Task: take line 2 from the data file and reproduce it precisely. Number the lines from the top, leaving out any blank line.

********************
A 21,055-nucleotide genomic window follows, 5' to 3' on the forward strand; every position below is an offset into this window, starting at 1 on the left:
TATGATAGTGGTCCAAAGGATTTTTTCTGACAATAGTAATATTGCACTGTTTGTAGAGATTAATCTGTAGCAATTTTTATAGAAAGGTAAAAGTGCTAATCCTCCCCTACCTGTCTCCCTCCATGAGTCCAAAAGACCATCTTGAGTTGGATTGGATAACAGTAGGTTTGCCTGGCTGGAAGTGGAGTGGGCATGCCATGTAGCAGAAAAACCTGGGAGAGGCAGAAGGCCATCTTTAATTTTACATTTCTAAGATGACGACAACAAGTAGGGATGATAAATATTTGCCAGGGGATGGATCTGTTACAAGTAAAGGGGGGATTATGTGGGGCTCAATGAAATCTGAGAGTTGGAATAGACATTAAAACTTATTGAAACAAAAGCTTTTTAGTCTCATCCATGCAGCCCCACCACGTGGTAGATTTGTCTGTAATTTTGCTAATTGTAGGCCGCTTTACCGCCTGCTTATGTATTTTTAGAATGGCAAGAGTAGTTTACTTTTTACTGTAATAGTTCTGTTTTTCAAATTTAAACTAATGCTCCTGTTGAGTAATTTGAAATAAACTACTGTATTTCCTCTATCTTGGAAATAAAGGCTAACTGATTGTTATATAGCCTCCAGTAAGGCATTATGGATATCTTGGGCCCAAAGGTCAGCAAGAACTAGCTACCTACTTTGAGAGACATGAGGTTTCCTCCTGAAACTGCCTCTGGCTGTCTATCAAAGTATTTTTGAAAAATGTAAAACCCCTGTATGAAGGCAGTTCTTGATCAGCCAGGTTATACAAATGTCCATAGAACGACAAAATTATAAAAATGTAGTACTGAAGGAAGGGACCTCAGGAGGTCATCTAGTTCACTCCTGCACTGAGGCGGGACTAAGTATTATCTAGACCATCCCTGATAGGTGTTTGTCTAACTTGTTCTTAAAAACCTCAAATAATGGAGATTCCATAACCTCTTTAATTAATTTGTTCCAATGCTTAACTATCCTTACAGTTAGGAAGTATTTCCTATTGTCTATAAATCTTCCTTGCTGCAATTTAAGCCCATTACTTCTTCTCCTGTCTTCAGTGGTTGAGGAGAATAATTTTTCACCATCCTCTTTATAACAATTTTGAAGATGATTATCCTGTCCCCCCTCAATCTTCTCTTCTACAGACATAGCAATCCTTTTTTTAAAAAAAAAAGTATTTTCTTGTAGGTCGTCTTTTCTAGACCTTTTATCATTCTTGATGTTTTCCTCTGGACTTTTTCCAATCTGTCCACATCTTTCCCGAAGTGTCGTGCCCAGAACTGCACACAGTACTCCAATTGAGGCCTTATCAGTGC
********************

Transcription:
TATGATAGTGGTCCAAAGGATTTTTTCTGACAATAGTAATATTGCACTGTTTGTAGAGATTAATCTGTAGCAATTTTTATAGAAAGGTAAAAGTGCTAATCCTCCCCTACCTGTCTCCCTCCATGAGTCCAAAAGACCATCTTGAGTTGGATTGGATAACAGTAGGTTTGCCTGGCTGGAAGTGGAGTGGGCATGCCATGTAGCAGAAAAACCTGGGAGAGGCAGAAGGCCATCTTTAATTTTACATTTCTAAGATGACGACAACAAGTAGGGATGATAAATATTTGCCAGGGGATGGATCTGTTACAAGTAAAGGGGGGATTATGTGGGGCTCAATGAAATCTGAGAGTTGGAATAGACATTAAAACTTATTGAAACAAAAGCTTTTTAGTCTCATCCATGCAGCCCCACCACGTGGTAGATTTGTCTGTAATTTTGCTAATTGTAGGCCGCTTTACCGCCTGCTTATGTATTTTTAGAATGGCAAGAGTAGTTTACTTTTTACTGTAATAGTTCTGTTTTTCAAATTTAAACTAATGCTCCTGTTGAGTAATTTGAAATAAACTACTGTATTTCCTCTATCTTGGAAATAAAGGCTAACTGATTGTTATATAGCCTCCAGTAAGGCATTATGGATATCTTGGGCCCAAAGGTCAGCAAGAACTAGCTACCTACTTTGAGAGACATGAGGTTTCCTCCTGAAACTGCCTCTGGCTGTCTATCAAAGTATTTTTGAAAAATGTAAAACCCCTGTATGAAGGCAGTTCTTGATCAGCCAGGTTATACAAATGTCCATAGAACGACAAAATTATAAAAATGTAGTACTGAAGGAAGGGACCTCAGGAGGTCATCTAGTTCACTCCTGCACTGAGGCGGGACTAAGTATTATCTAGACCATCCCTGATAGGTGTTTGTCTAACTTGTTCTTAAAAACCTCAAATAATGGAGATTCCATAACCTCTTTAATTAATTTGTTCCAATGCTTAACTATCCTTACAGTTAGGAAGTATTTCCTATTGTCTATAAATCTTCCTTGCTGCAATTTAAGCCCATTACTTCTTCTCCTGTCTTCAGTGGTTGAGGAGAATAATTTTTCACCATCCTCTTTATAACAATTTTGAAGATGATTATCCTGTCCCCCCTCAATCTTCTCTTCTACAGACATAGCAATCCTTTTTTTAAAAAAAAAAGTATTTTCTTGTAGGTCGTCTTTTCTAGACCTTTTATCATTCTTGATGTTTTCCTCTGGACTTTTTCCAATCTGTCCACATCTTTCCCGAAGTGTCGTGCCCAGAACTGCACACAGTACTCCAATTGAGGCCTTATCAGTGC